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Epilepsy Advanced Sequencing Evaluation

Test code(s) 5000, 5001, 5002, 5003, 5004, 5005, 5006, 5007, 5008

This is an outdated version of this FAQ. It was effective 04/02/2014 to 09/14/2017.

The current version is available here.

Question 1. Which technologies are available for genetic testing of patients with epilepsy?

Chromosomal microarray (CMA) and massively parallel sequencing, also called next-generation sequencing (NGS), are available. By testing the entire genome, CMA can detect DNA copy number variants (CNVs) or subtle chromosomal anomalies associated with conditions that may manifest with epilepsy. CMA-based studies have reported causative CNVs in 5% to 30% of patients with epilepsy.2 NGS uses a more targeted approach, testing the specific genes that cause epilepsy.1

Question 2. Why isn’t whole exome sequencing (WES) used for patients with epilepsy?

WES sequences many genes that do not harbor epilepsy-causing mutations. Thus, WES would detect many unrelated variants that would have to be analyzed and then interpreted as being nonepilepsy related. CMA and NGS, however, more specifically target the genes that would harbor epilepsy-causing mutations. This allows a significant increase in coverage for the target sequences and greatly simplifies analysis and interpretation of the variants detected.

Question 3. When is it appropriate to order a chromosomal microarray test for a patient with epilepsy?

CMA is appropriate for patients in whom a clinical history and exam do not point to a specific genetic or nongenetic cause of certain epilepsy-related disorders. These disorders include global developmental delay (GDD), intellectual disability (ID), multiple congenital anomalies (MCA), and autism spectrum disorder (ASD). The American College of Medical Genetics (ACMG),3,4 the American Academy of Neurology (AAN),5 the Child Neurology Society,5 the American Academy of Pediatrics,6 and the International Collaboration for Clinical Genomics (ICCG)7 recommend CMA as the first-line test in the genetic diagnosis for such patients. The diagnostic yield for clinically relevant CNVs in patients with GDD, ID, MCA, or ASD can be as high as 15% to 20%.4,8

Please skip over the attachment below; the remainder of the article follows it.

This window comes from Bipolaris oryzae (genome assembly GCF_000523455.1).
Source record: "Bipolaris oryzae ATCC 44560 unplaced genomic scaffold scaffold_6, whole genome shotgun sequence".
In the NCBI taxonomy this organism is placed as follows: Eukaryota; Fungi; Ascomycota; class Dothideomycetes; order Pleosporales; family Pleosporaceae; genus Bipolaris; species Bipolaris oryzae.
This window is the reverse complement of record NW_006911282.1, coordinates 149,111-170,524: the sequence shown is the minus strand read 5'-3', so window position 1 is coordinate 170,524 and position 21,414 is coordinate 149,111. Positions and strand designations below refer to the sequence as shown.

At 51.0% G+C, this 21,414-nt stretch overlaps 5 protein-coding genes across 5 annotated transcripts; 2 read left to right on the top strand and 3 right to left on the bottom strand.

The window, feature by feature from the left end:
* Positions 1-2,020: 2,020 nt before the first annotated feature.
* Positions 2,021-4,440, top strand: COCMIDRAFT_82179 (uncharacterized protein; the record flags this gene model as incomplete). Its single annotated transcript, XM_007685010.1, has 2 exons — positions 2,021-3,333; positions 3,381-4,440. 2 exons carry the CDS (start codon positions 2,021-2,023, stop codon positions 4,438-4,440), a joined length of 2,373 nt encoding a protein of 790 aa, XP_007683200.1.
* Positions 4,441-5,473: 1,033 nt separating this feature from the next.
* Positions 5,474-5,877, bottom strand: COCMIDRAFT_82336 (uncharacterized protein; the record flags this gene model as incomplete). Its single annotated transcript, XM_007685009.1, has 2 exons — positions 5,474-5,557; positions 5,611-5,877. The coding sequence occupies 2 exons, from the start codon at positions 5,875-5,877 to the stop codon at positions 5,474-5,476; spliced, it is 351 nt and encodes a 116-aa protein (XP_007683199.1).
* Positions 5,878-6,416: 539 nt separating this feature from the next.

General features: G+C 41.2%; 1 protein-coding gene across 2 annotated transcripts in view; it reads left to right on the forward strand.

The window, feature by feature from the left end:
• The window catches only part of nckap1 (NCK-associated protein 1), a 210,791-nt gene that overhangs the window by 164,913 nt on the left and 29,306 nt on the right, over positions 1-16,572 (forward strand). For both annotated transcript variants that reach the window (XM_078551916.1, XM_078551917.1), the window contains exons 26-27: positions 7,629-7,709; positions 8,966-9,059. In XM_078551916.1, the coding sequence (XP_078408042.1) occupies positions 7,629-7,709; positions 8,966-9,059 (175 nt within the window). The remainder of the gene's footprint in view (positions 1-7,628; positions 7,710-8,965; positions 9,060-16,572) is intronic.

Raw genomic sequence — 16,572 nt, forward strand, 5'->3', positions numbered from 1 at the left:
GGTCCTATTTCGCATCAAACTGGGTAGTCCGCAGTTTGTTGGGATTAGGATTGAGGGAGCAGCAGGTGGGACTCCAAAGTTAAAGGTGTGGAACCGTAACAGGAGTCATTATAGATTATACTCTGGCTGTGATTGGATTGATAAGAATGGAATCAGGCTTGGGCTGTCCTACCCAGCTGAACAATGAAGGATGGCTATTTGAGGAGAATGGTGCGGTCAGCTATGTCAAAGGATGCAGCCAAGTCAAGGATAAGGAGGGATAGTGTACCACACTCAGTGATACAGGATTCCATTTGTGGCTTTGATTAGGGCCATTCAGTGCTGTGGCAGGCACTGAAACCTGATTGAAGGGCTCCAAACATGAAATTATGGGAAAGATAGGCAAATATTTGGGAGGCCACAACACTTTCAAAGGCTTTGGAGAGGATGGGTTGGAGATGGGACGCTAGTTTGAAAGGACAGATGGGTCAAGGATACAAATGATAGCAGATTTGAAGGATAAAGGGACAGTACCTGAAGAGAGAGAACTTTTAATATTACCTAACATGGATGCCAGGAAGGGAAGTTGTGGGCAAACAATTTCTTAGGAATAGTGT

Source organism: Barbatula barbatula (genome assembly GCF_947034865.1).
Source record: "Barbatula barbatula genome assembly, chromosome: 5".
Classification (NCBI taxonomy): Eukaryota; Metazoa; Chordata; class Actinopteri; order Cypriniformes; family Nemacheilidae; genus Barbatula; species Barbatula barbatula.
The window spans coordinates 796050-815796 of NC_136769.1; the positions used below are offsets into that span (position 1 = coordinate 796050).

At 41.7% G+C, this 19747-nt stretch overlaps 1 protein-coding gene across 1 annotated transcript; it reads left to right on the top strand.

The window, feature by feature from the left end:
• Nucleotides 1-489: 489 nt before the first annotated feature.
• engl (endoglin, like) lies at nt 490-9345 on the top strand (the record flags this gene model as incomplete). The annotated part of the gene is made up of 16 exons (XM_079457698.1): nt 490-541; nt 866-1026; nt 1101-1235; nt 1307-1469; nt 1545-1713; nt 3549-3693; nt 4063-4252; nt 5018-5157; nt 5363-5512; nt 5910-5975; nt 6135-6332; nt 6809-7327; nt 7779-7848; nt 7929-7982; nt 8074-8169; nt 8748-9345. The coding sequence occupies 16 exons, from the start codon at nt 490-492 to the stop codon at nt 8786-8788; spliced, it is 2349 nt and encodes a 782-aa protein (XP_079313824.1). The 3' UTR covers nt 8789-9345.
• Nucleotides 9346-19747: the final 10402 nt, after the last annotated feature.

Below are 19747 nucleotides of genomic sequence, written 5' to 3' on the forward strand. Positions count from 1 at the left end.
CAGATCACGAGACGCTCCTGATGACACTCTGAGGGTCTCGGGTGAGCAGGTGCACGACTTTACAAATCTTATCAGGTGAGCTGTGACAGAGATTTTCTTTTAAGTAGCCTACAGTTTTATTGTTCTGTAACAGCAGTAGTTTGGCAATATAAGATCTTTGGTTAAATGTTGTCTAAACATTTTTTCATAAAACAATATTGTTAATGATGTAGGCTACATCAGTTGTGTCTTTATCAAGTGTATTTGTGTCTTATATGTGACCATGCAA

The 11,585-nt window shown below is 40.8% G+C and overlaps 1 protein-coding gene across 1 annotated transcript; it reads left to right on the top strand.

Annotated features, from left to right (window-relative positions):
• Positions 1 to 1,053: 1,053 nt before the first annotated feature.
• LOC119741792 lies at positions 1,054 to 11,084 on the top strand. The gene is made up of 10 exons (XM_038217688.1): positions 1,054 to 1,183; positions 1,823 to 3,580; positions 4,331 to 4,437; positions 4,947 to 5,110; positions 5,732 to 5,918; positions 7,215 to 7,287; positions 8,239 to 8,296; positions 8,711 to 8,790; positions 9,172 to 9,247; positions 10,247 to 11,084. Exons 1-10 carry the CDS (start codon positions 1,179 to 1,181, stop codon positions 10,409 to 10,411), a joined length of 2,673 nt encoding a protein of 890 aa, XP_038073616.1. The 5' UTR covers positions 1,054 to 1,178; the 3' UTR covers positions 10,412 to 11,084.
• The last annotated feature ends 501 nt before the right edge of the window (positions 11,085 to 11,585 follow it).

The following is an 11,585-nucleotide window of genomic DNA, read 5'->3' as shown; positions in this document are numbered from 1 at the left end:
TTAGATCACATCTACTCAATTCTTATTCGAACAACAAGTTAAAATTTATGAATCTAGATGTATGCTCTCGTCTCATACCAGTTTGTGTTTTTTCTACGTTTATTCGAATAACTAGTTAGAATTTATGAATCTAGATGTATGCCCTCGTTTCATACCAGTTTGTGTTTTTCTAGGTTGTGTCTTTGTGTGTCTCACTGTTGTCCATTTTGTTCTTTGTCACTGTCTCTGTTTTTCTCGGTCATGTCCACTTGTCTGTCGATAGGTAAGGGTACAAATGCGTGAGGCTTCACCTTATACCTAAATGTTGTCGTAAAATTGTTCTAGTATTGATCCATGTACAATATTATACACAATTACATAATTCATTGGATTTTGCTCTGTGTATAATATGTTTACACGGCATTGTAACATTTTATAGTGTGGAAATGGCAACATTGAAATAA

Question 4. What are the technical specifications of the chromosomal microarray test offered by Quest Diagnostics?

The CMA test offered by Quest Diagnostics (Chromosomal Microarray, Postnatal, ClariSure® Oligo-SNP [test code 16478]) detects duplications at a threshold of 200 kb and deletions at a threshold of 50 kb. The array consists of almost 2.7 million probes including ~1.9 million copy number probes and ~750,000 single nucleotide polymorphism probes. The array is enriched for probes that target dosage-sensitive genes known to result in phenotypes consistent with GDD, ID, MCA, and ASD. These specifications exceed ACMG recommendations to detect CNVs smaller than 400 kb in regions of known clinical relevance.3 The genes covered encompass 100% of the ICCG constitutional genes, cancer genes, and X-linked OMIM morbid genes. Ninety-eight percent (98%) of 2,640 OMIM morbid genes and 96% of 36,121 RefSeq genes are also covered. The assay has a 99% analytical sensitivity for CNVs >400 kb in the regions covered and a false-positive rate of <1% per CNV call.

Question 5. When is it appropriate to order the Epilepsy Advanced Sequencing Evaluation panels?

The first tier test for a patient with GDD, ID, MCA, or ASD is a CMA test. Abnormalities on CMA are also identified in up to 30% of patients with epilepsy with or without these conditions.2 If abnormalities are not found on CMA, it is appropriate to perform the targeted sequencing of known epilepsy genes to arrive at a specific genetic diagnosis, guide treatment, and estimate the risk of recurrence. The genes included in the Epilepsy Advanced Sequencing Evaluation panels are chosen based on their known involvement in monogenic disorders in which epilepsy is a key phenotypic feature according to the Online Mendelian Inheritance in Man (OMIM) database. The Epilepsy Advanced Sequencing Evaluation panels are based on the International League Against Epilepsy (ILAE) classification.9 These panels may detect a disease-causing mutation in 48% of patients (16 of 33).10 The panels differ from other published panels by the exclusion of genes associated with metabolic disorders that can be diagnosed by biochemical testing, and those associated with obvious congenital anomalies that can be diagnosed by MRI of the brain (eg, holoprosencephaly, Joubert syndrome).